Proposed legislation dealing with agricultural matters arising from Brexit will create new criminal offences – a process that would be ‘constitutionally unacceptable’, peers have warned.
The government unveiled the Agriculture Bill in January, saying the landmark legislation would ‘provide a boost to the industry after years of inefficient and overly bureaucratic policy dictated to farmers by the EU’.
It sets out how farmers and land managers in England will in the future be rewarded with public money for 'public goods' – such as better air and water quality, higher animal welfare standards, improved access to the countryside or measures to reduce flooding. It is hoped this will contribute to the government’s commitment to reaching net zero emissions by 2050 and, at the same time, boost farmers’ productivity.
Highlighting the constitutional implications of the bill in a report today, the Lords select committee on constitution welcomed changes that removes clauses creating criminal offences punishable by up to two years’ imprisonment. However, provisions allowing the creation of criminal offences punishable by fines remain.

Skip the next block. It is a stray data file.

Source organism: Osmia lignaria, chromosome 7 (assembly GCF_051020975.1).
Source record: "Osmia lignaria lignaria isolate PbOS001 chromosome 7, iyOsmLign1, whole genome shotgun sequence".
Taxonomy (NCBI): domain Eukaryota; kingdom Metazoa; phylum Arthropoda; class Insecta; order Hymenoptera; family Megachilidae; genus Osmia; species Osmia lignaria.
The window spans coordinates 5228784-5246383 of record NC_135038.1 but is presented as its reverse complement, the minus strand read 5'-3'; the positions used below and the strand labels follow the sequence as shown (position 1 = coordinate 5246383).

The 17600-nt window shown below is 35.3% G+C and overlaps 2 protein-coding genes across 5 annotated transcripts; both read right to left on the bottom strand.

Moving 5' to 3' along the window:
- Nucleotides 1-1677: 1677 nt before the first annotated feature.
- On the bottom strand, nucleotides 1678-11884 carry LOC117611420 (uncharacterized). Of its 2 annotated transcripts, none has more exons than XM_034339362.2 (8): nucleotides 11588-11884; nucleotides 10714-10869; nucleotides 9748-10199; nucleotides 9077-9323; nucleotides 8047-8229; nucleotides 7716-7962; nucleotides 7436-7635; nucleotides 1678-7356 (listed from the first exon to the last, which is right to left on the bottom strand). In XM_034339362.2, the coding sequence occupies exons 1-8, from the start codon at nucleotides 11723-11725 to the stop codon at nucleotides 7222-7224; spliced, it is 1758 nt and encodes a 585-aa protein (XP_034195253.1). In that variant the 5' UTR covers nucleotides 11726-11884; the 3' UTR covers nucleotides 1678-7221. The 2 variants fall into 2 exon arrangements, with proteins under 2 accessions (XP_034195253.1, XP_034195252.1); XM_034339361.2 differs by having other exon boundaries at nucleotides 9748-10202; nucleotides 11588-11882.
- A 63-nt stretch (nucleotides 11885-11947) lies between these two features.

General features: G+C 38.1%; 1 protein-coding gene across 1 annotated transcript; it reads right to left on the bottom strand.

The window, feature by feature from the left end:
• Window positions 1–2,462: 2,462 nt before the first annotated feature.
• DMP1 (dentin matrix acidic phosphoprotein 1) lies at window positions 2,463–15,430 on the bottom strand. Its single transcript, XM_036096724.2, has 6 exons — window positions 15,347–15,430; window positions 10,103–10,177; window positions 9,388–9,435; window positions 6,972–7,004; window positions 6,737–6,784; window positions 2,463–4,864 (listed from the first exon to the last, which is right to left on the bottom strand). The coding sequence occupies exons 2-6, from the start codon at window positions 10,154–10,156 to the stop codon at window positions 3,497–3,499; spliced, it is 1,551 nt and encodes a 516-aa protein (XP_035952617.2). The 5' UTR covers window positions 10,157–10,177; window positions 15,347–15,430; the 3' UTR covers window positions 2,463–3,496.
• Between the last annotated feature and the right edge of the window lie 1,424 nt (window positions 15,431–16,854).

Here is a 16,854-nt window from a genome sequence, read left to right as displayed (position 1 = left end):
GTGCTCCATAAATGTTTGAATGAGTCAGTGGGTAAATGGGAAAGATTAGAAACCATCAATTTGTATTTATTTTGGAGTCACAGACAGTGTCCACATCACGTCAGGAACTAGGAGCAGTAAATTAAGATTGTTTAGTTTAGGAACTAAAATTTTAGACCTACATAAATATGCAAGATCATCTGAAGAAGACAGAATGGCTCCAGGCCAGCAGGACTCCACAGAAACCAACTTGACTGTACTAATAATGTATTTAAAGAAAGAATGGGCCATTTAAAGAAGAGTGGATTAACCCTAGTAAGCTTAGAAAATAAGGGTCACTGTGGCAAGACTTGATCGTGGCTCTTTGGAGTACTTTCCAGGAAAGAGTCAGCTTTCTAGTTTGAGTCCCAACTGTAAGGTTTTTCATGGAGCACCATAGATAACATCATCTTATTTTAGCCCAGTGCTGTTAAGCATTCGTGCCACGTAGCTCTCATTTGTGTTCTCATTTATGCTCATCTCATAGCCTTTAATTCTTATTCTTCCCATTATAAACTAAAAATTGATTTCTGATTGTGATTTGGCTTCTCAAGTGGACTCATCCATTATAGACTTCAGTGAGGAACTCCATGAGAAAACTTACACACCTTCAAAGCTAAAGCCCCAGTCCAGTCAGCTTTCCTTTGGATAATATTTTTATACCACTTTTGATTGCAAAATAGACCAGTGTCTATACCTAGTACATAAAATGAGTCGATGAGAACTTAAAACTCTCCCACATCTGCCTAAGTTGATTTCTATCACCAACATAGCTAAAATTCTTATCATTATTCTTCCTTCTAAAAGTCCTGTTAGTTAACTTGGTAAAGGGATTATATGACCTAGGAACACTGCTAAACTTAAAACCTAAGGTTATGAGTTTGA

The committee said: ‘While we welcome the improvements made to the Bill, we remain concerned about the creation of criminal offences using delegated powers. We reiterate our view that the creation of criminal offences by delegated powers is in general constitutionally unacceptable.’
The committee has previously said that delegating power to make provision for minor and technical matters is a necessary part of the legislative process. However, delegated powers should not be used to significantly change the category of a criminal offence or to increase the level of punishment applicable to any criminal offence beyond a maximum penalty. If, in exceptional cases, minor criminal offences are to be created or changed by statutory instruments, these should be subject to the affirmative resolution procedure.